In 66 amazing fights, boxing legend Bernard Hopkins had never been knocked out.
In a cruel twist of fate, the 51-year-old #BernardHopkins, was not only knocked out by Joe Smith Jr., but fell through the ropes and crash landed onto the the concrete floor of The Forum in Los Angeles.
Hopkins, known as "The Executioner" through his illustrious, 30-year career, found himself on the receiving end of a brilliant boxing execution by Smith Jr. in what has been proposed to be the final fight of his career.
The end came just 53 seconds into the 8th Round. Smith landed a flurry of punches, beginning with a solid right hand and ending with a powerful left that sealed Hopkins' fate.
Hopkins hit the ground hard and appeared to hit his head. The Philly legend had 20 seconds to get back into the ring, but he was confused and appeared to hurt his ankle when he arose and in no condition to continue.
In a post-fight interview, Hopkins was dejected, claiming that he was pushed out of the ring by a "frustrated" Smith, even though the replay showed that it was a series of punches that caused the ousting. He said his plan was to rally during the second half of the fight and use his superior boxing skills to overcome the younger fighter.
"I believe he was starting to fade out," Hopkins said.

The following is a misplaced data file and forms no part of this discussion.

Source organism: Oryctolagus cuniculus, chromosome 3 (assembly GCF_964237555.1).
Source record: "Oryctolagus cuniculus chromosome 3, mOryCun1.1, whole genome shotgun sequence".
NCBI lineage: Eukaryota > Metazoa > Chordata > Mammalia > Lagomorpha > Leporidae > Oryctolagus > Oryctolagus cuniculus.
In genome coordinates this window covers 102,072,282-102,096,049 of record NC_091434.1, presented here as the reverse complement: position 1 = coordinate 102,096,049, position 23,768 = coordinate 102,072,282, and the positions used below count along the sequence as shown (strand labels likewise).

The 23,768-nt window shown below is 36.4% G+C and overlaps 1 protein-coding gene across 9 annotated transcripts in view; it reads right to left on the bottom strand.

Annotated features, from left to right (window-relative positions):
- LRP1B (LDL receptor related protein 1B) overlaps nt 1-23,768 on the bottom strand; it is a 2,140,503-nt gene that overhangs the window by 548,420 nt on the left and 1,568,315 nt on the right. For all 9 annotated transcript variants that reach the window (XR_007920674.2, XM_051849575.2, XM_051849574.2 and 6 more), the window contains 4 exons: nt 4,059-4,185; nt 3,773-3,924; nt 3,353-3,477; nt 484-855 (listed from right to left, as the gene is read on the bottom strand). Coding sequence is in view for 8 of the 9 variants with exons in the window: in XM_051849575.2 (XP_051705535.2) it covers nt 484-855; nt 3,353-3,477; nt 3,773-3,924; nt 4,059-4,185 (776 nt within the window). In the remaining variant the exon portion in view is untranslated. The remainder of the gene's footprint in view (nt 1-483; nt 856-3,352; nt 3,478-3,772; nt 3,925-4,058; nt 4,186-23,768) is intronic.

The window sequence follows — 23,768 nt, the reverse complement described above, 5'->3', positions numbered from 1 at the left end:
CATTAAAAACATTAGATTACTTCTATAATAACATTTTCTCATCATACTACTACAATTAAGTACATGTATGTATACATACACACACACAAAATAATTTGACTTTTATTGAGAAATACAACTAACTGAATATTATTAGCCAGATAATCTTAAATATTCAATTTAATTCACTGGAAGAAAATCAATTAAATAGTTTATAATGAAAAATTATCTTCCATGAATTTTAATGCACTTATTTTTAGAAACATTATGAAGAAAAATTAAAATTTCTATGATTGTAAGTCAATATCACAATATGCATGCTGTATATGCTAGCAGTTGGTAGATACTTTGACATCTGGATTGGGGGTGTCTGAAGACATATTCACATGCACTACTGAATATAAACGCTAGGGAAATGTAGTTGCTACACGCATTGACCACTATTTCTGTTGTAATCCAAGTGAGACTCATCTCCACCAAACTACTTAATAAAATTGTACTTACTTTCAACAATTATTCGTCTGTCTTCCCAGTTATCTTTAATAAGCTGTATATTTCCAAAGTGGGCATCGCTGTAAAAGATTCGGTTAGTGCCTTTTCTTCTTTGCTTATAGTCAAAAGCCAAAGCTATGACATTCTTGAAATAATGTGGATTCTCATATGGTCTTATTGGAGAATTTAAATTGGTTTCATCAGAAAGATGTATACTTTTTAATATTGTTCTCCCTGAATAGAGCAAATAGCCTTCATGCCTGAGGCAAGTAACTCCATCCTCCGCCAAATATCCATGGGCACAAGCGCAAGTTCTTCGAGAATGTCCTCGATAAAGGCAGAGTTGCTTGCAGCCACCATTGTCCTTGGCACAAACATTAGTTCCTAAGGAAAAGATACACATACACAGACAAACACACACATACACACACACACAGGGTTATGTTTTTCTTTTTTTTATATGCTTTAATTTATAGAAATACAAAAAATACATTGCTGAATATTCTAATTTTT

Still, he expressed no regrets about his career.
"I went out like a soldier and I always fought the toughest and baddest fighters in the era that I boxed in," Hopkins said after the fight.
Before the technical knockout Hopkins was losing on two of the three judges' scorecards, 69-64, 67-66. He was ahead 67-66 on one judge's scorecard.
Smith controlled most of the fight, heaving big punches, many of them landing against Hopkins, who attempted counter-punch the big blows. Smith connected with several wicked body shots, slowing down the veteran early in the first round. Smith rocked Hopkins toward the end of the first round, sending Hopkins backwards.
Hopkins was about to slow Smith's momentum briefly when Smith was busted open by a head butt in the second round. But Smith regained his lead in the third round. Hopkins enjoyed his biggest success in rounds 4 and 5, landing lead right hands and left hooks.
Still, even when Hopkins landed, Smith never looked in trouble; he just continued to barrel forward, looking to land big punches.
Smith was thrilled with his victory, knowing that being the first man to knock Hopkins out is a feat that few expected.
"It feels great," Smith (23-1, 19 KOs)said. "It's the best feeling in the world to accomplish something I worked hard for and wanted to do."
The stunning knockout was reminiscent of the night when Rocky Marciano knocked Joe Louis out of the ring, also in Louis' final fight.
Hopkins falls to a record of 55-8-2 (2). Smith retained his WBC International Light Heavyweight Championship and moves to 23-1.
Hopkins began his career in 1988 and masterminded several stunning wins during his 30-year career.
Hopkins holds victories over greats such as Oscar De La Hoya, Roy Jones Jr. and Felix Trinidad. But he finishes his career just how he started it: with a loss. And Hopkins appears to be comfortable with this being the end.
"I'll be 52 in a few weeks," he said. "I look like I probably still can (fight). But I can't."